A Snapshot of War: Photos from the Front Lines

PARAGOULD, AR (KAIT) - Paul Hampton never imagined when he joined the military in 1942 that he would find his life long hobby and be decorated as a war hero.

Nearly 90 years-old, the Paragould native enjoys a quiet life. His days have been pretty uneventful since 1984 when he retired from military service. However, Hampton's 42 years in Army hosted enough adventure to last him the rest of his life.

Shortly after enlisting he was deployed to England during World War II, that's when the adventure began. "I went to England on the Queen Mary," said Hampton, "We had 18,000 troops and 2 1/2 nights out a German Submarine fired two torpedoes at us, both of them missed."

He would be discharged following the World War but would re-enlist following a short break. It during his second stint in the military Hampton would find his calling as an Army Photographer. "Basically, it's been all photography since 1948," said Hampton.

As an Army Photographer, he would be deployed to the front lines of the Korean War to document the action. That trip would take a turn for the worst. "The most critical thing that has happened to me is when we got ambushed in Korea," Hampton reflected, "I had three young men with me and instantly I knew I had to get them out of there so we abandoned everything."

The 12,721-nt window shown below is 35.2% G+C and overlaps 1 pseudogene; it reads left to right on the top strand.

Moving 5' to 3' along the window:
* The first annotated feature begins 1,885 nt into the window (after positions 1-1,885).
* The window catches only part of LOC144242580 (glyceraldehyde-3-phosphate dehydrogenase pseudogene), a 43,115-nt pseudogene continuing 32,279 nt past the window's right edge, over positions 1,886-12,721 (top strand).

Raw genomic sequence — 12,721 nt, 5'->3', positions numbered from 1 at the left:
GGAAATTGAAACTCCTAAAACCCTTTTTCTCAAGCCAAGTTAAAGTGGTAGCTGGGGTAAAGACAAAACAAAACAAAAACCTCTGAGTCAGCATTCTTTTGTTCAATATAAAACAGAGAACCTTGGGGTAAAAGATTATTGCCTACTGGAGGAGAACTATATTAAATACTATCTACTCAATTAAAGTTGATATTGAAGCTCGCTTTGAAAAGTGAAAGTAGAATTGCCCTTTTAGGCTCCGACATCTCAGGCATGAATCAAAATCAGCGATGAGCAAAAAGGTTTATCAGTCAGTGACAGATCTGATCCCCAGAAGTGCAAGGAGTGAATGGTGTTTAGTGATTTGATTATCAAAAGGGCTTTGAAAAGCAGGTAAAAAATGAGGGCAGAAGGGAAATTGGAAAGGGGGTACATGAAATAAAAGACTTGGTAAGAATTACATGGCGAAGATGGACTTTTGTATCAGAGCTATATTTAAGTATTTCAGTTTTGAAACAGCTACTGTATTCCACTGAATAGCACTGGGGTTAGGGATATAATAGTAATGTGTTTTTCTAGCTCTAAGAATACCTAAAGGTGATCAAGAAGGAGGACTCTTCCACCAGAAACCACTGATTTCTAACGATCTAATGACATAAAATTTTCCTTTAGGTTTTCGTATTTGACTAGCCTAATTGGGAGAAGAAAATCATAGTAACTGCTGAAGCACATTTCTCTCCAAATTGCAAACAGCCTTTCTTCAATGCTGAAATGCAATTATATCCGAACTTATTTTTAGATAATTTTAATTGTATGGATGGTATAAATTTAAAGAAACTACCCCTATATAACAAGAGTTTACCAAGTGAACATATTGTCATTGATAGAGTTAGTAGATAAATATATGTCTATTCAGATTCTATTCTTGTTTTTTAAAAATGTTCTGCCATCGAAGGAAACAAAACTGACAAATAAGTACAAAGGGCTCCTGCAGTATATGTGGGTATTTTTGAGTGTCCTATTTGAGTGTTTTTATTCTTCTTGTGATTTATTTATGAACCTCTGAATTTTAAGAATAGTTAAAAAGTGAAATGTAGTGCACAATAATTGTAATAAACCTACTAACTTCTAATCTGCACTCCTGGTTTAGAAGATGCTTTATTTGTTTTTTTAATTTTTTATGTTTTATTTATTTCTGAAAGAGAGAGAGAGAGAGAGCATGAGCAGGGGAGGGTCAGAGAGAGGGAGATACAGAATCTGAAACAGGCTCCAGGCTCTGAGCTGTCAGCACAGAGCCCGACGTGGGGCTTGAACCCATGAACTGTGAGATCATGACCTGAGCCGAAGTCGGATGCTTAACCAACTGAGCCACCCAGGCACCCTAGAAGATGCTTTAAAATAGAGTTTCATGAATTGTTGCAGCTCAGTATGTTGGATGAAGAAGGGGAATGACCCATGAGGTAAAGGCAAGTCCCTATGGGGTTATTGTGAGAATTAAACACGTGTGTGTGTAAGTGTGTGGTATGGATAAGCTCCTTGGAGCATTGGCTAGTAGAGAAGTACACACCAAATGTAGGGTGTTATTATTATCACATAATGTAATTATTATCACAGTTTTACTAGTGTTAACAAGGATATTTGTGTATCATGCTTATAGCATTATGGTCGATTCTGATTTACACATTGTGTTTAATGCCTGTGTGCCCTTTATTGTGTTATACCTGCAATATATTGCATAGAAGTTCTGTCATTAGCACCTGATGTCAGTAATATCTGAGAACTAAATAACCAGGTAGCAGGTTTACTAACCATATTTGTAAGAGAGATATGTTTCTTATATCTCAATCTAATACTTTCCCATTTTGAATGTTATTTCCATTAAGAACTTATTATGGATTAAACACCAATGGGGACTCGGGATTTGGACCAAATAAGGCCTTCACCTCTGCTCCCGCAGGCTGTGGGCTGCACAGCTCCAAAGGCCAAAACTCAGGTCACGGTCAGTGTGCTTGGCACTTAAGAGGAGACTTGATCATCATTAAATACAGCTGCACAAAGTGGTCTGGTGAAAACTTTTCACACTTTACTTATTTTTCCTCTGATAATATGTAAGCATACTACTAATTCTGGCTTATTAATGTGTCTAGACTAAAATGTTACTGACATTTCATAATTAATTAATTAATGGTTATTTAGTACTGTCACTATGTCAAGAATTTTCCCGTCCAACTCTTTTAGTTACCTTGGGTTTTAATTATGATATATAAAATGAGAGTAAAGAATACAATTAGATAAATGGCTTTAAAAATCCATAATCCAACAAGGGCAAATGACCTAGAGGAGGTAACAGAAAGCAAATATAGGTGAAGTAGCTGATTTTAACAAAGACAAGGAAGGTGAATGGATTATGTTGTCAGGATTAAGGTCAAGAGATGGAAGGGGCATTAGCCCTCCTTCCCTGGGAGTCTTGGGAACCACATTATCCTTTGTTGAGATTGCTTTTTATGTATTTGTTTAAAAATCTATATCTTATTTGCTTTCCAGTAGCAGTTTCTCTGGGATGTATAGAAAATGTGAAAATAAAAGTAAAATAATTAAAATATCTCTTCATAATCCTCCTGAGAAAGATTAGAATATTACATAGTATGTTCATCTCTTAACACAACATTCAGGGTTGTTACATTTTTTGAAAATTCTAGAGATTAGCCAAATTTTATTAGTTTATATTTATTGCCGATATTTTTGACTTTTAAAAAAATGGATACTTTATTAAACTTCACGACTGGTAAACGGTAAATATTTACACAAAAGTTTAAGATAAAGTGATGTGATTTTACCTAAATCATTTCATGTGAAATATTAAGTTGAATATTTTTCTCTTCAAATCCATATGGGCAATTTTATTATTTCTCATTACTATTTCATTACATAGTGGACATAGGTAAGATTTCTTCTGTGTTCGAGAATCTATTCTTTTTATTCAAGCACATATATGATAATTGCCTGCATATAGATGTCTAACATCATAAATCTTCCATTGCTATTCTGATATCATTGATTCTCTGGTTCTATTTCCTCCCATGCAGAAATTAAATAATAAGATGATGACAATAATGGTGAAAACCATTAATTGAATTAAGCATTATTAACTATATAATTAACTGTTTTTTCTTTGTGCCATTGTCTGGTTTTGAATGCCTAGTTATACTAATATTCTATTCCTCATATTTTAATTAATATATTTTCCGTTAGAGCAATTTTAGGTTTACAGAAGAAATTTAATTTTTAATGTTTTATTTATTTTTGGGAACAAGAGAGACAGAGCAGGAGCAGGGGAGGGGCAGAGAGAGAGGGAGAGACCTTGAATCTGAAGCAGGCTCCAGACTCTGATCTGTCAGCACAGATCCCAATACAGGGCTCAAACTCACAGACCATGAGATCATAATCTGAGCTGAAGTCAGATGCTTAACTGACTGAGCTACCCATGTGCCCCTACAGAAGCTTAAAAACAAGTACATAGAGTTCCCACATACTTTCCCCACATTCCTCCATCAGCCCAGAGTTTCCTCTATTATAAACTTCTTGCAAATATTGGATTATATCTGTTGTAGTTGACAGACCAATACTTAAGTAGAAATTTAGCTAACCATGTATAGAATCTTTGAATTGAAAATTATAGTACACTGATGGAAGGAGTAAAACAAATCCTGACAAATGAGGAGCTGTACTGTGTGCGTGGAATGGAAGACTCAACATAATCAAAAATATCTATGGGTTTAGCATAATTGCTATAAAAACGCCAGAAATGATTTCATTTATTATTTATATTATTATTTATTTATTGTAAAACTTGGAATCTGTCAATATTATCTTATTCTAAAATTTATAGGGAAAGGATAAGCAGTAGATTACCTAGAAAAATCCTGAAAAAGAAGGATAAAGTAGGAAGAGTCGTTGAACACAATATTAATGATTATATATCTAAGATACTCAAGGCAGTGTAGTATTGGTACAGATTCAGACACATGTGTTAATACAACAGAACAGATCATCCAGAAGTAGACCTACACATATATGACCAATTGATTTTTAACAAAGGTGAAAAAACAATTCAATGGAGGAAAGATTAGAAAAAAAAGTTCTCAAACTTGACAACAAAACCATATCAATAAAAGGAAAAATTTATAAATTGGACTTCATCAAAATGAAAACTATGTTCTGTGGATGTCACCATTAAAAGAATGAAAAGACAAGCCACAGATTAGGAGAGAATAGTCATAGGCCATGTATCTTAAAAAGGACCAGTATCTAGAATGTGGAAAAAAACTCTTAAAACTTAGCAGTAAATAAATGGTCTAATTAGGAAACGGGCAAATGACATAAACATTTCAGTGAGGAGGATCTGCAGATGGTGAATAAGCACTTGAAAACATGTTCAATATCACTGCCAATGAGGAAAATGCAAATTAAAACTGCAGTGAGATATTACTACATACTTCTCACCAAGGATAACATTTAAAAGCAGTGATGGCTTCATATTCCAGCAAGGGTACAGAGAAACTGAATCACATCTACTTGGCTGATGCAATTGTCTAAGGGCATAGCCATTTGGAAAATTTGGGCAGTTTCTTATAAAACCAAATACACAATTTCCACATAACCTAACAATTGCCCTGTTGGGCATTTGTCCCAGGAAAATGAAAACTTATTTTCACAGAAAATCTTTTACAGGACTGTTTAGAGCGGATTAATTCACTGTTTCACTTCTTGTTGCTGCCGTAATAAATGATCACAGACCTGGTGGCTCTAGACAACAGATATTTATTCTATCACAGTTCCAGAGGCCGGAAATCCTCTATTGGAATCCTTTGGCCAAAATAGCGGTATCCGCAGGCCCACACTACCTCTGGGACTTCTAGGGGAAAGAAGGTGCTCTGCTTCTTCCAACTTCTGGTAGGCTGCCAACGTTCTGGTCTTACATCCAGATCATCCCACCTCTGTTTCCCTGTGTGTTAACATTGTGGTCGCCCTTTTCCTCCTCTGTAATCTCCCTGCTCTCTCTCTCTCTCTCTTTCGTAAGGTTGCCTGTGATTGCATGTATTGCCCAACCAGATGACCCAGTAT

He would escape that day but not without injury. Shrapnel from a grenade shattered his hip but despite a brutal wound, he managed to lead his team out. "Something told me that I would get them out," Hampton said, "I didn't even know I'd been hit until I reached back to get my pistol and I felt something and it was blood."

For his bravery and being injured in the line of service, Hampton was honored with a Bronze Star and  Purple Heart.

Despite being seriously wounded in combat and going through several surgeries, this was not the end of the journey for Hampton. He would witness something that mystifies people to this day. With his film camera, Hampton recorded 23 nuclear bomb tests. He would record the explosions then just minutes later, dressed in a protective suit, would go into the site and record the aftermath.

Hampton would end his military service in 1984 following a long stint at one of the United States largest burn centers. He is still very passionate about photography and loves to reminisce about his adventures in the military.

He is able to relive some of the time he spent overseas with a book his family made for him, even though many of the photos and video he shot were top secret and were taken from him before he ever saw them.

While flipping through the pages of his book, Hampton had to call his journey a success. "I'm lucky...very fortunate man."

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